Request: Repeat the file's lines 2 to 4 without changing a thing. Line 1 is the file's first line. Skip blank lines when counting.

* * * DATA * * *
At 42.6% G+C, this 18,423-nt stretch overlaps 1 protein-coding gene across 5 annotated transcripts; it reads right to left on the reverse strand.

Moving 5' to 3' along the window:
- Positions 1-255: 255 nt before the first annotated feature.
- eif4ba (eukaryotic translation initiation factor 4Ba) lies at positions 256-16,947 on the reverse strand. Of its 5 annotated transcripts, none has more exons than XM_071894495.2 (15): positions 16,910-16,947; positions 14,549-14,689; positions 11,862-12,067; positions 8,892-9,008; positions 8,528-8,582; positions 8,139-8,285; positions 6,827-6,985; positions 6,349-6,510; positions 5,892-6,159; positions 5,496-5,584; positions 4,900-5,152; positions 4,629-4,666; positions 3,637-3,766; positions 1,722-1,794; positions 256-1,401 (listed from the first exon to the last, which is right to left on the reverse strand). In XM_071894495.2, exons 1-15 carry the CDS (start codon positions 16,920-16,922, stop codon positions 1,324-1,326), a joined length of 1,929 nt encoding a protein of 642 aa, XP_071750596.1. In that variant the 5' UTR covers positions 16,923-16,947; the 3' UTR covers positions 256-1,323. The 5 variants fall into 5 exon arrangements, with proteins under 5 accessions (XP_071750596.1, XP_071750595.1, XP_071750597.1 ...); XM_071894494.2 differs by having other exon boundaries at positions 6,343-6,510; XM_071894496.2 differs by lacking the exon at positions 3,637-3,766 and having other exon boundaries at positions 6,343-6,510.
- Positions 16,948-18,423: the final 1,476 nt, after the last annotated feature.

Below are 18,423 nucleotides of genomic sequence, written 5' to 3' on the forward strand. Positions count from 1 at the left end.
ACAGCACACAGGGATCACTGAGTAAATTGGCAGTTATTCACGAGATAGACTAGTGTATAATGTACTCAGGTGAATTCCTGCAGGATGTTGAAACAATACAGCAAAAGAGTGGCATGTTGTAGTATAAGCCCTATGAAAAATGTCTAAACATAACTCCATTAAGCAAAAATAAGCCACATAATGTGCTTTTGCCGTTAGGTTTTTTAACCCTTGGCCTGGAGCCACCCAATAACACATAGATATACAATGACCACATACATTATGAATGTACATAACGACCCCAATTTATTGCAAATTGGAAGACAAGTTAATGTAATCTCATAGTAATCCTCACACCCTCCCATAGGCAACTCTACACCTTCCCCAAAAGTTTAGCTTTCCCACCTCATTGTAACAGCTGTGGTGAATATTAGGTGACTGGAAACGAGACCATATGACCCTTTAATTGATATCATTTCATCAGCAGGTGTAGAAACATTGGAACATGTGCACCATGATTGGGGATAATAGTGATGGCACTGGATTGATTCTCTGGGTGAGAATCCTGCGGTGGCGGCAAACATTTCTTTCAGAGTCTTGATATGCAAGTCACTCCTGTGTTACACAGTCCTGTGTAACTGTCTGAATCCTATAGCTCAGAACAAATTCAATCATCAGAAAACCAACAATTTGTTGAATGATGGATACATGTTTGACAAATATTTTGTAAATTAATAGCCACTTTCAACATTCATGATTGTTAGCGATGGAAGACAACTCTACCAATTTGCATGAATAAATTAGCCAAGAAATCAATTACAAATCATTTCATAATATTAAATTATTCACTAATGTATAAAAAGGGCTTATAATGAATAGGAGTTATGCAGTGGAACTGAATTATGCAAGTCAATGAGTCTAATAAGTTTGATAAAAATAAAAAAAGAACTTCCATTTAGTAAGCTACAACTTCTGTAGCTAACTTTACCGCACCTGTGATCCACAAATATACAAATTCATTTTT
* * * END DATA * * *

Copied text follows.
Moving 5' to 3' along the window:
- Positions 1-255: 255 nt before the first annotated feature.
- eif4ba (eukaryotic translation initiation factor 4Ba) lies at positions 256-16,947 on the reverse strand. Of its 5 annotated transcripts, none has more exons than XM_071894495.2 (15): positions 16,910-16,947; positions 14,549-14,689; positions 11,862-12,067; positions 8,892-9,008; positions 8,528-8,582; positions 8,139-8,285; positions 6,827-6,985; positions 6,349-6,510; positions 5,892-6,159; positions 5,496-5,584; positions 4,900-5,152; positions 4,629-4,666; positions 3,637-3,766; positions 1,722-1,794; positions 256-1,401 (listed from the first exon to the last, which is right to left on the reverse strand). In XM_071894495.2, exons 1-15 carry the CDS (start codon positions 16,920-16,922, stop codon positions 1,324-1,326), a joined length of 1,929 nt encoding a protein of 642 aa, XP_071750596.1. In that variant the 5' UTR covers positions 16,923-16,947; the 3' UTR covers positions 256-1,323. The 5 variants fall into 5 exon arrangements, with proteins under 5 accessions (XP_071750596.1, XP_071750595.1, XP_071750597.1 ...); XM_071894494.2 differs by having other exon boundaries at positions 6,343-6,510; XM_071894496.2 differs by lacking the exon at positions 3,637-3,766 and having other exon boundaries at positions 6,343-6,510.